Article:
When I discuss various issues relating to safety and security, I generally take the view that we should have the minimum security needed to provide an effective defense. I also take into account the impact of such measures on rights and liberties while also giving positive and negative consequences their just due. This approach, obviously enough, means that my position on specific security/safety measures can be argued against on these various grounds.
Since I am against the use of full body scans and pat downs (at least as they are currently implemented), one way to argue against me is to consider the dire consequences of the dreaded “what if” scenario. “What if”, says the concerned person, “the scans are stopped and a terrorist takes out a plane with an underwear bomb that the scanners would have stopped?” Put in argument form, the idea is that the scanners and pat downs should be used because they have a chance of stopping such an attack. The added safety presumably overrides concerns about privacy rights, government intrusiveness, and potential harms to passengers (such as being humiliated in various ways).
On the face of it, “what if” scenarios are a legitimate consideration when it comes to security and safety. So, for example, when considering whether deep water drilling should be allowed or not, we should consider what would happen if another well failed. As another example, when deciding whether to lock my office door or not, I should consider what would happen if a dishonest person walked by and saw my computer and printer behind an unlocked door.
While “what if” scenarios are worth considering, merely presenting a dire possible consequence does not automatically justify a practice. After all, the likelihood of the dire consequence needs to be considered as does the likely effectiveness of the method and the cost it imposes.
Naturally enough, the assessment needs to done on the basis of a consistently applied principle or set of principles. Naturally, the principle of relevant difference can be used to justify differences-but this requires showing how the differences actually make a difference.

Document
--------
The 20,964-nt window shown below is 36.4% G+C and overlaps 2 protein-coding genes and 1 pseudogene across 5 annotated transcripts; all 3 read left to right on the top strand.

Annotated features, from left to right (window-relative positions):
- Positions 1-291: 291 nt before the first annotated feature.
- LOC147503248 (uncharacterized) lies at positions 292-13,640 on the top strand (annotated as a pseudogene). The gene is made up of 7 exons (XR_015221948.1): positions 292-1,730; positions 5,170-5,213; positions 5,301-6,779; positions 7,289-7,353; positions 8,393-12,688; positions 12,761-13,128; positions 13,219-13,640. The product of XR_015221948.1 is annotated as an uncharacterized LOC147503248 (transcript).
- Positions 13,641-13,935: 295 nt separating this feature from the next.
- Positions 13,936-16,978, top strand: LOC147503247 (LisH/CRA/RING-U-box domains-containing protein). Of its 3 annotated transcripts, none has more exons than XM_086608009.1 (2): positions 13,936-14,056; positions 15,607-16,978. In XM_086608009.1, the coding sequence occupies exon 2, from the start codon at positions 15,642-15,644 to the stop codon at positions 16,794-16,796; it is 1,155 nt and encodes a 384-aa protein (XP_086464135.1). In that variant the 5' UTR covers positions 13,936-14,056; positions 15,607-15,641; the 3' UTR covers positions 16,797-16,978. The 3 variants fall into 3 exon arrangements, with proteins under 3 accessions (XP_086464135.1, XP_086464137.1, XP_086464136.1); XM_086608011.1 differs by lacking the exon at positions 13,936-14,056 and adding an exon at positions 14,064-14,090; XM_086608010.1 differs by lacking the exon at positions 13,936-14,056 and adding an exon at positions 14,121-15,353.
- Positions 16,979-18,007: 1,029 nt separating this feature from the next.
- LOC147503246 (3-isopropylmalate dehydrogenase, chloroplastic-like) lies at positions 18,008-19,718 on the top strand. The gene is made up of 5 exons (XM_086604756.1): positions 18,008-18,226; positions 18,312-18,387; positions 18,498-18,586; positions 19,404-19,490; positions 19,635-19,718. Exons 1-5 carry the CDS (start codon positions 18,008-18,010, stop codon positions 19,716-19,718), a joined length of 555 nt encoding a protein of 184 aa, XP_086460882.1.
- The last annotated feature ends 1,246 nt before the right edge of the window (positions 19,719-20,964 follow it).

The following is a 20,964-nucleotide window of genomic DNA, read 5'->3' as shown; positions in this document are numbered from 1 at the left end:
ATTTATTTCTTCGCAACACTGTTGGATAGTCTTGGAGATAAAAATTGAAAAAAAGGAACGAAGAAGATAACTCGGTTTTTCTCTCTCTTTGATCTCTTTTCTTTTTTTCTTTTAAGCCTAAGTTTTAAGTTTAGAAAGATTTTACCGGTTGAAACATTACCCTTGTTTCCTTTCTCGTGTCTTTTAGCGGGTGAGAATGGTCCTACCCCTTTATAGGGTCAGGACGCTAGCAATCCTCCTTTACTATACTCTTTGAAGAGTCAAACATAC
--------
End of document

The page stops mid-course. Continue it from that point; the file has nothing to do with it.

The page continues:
In the case of scans, they could possibly prevent an underwear bomb from being brought aboard. There is a chance that such an attack might be tried again. As such, there is a non-zero chance that the scanners could prevent harm being done. However, the odds of such an attempt are most likely extremely low. After all, there has been only one attempt.
The body scans and pat downs clearly infringe on basic privacy rights such as the right/liberty not to be touched and the right/liberty not to have people see one naked. While this rights can be justly violated or set aside, this requires proper justification. There is also the fact that there have been some rather unpleasant incidents (such as the urine bag incident and images being saved from the scans) that indicate that these methods are not without their costs. And, of course, there is the actual cost of the machines used in scanning.
Weighing the harms and benefits seems to lead to the conclusion that the scanners and pat downs are not justified.
However, the “what if” gambit can still be played. “What if the scans stop and a plane gets blown up! What would you say then, Dr. cost-benefit analysis?”
What I would say is, of course, that such an incident would be horrible. However, I must wonder what sort of principle the person making the “what if” gambit is using. If the principle is that we can violate rights and expend $170 million+ to provide some possible security/safety against a specific sort of very unlikely occurrence, then I would hold the person to applying the principle consistently.
After all, there are plenty of likely threats and dangers out there that could be reduced by infringing people’s rights or spending $170 million. For example, the right to drive cars could be taken away in the interest of safety (“What if we didn’t ban cars and someone got run over! What would you say then?”). People would then have to walk or bike (or use other means) which would also make them healthier. Many people die each year from traffic incidents and even more die from poor health. This would address both threats. Also, the economy could be boosted by selling bikes, skates, running gear and other such things. Redoing the infrastructure and creating more public transport would also create jobs.
As another example, we know that oil wells can blow up, kill people and create environmental problems ( “What if an oil well blows up, kills people and pollutes the sea! What would you say then?”). If we are justified in using scanners to try to prevent an underwear bomb attack, then we would seem to be far more justified in banning oil wells and replacing them with alternative energy sources.
As a third example, consider guns. Sure, people have a right to keep and bear arms. However, look at all the gun deaths. “What if someone took a gun and killed some people! What would you say then?” Since no one has been killed by an underwear bomb and lots of people have been killed by guns, if we can infringe on rights to protect people from the incredibly low possibility of an underwear bomb, then we surely can infringe on rights to protect people from guns.
As a final example, we could keep people safer by putting cameras everywhere and on everyone. “What if someone committed a crime that could have been prevented by cameras! What would you say then?” While this would violate the right to privacy, if security trumps privacy then this would seem to be fine.
Naturally, I am willing to tolerate oil wells (for now), I am willing to tolerate cars, I like guns, I’m against body scans, and I’m against living in a panopticon. However, this is because I contend that it is acceptable to tolerate a degree of risk in order to maintain rights.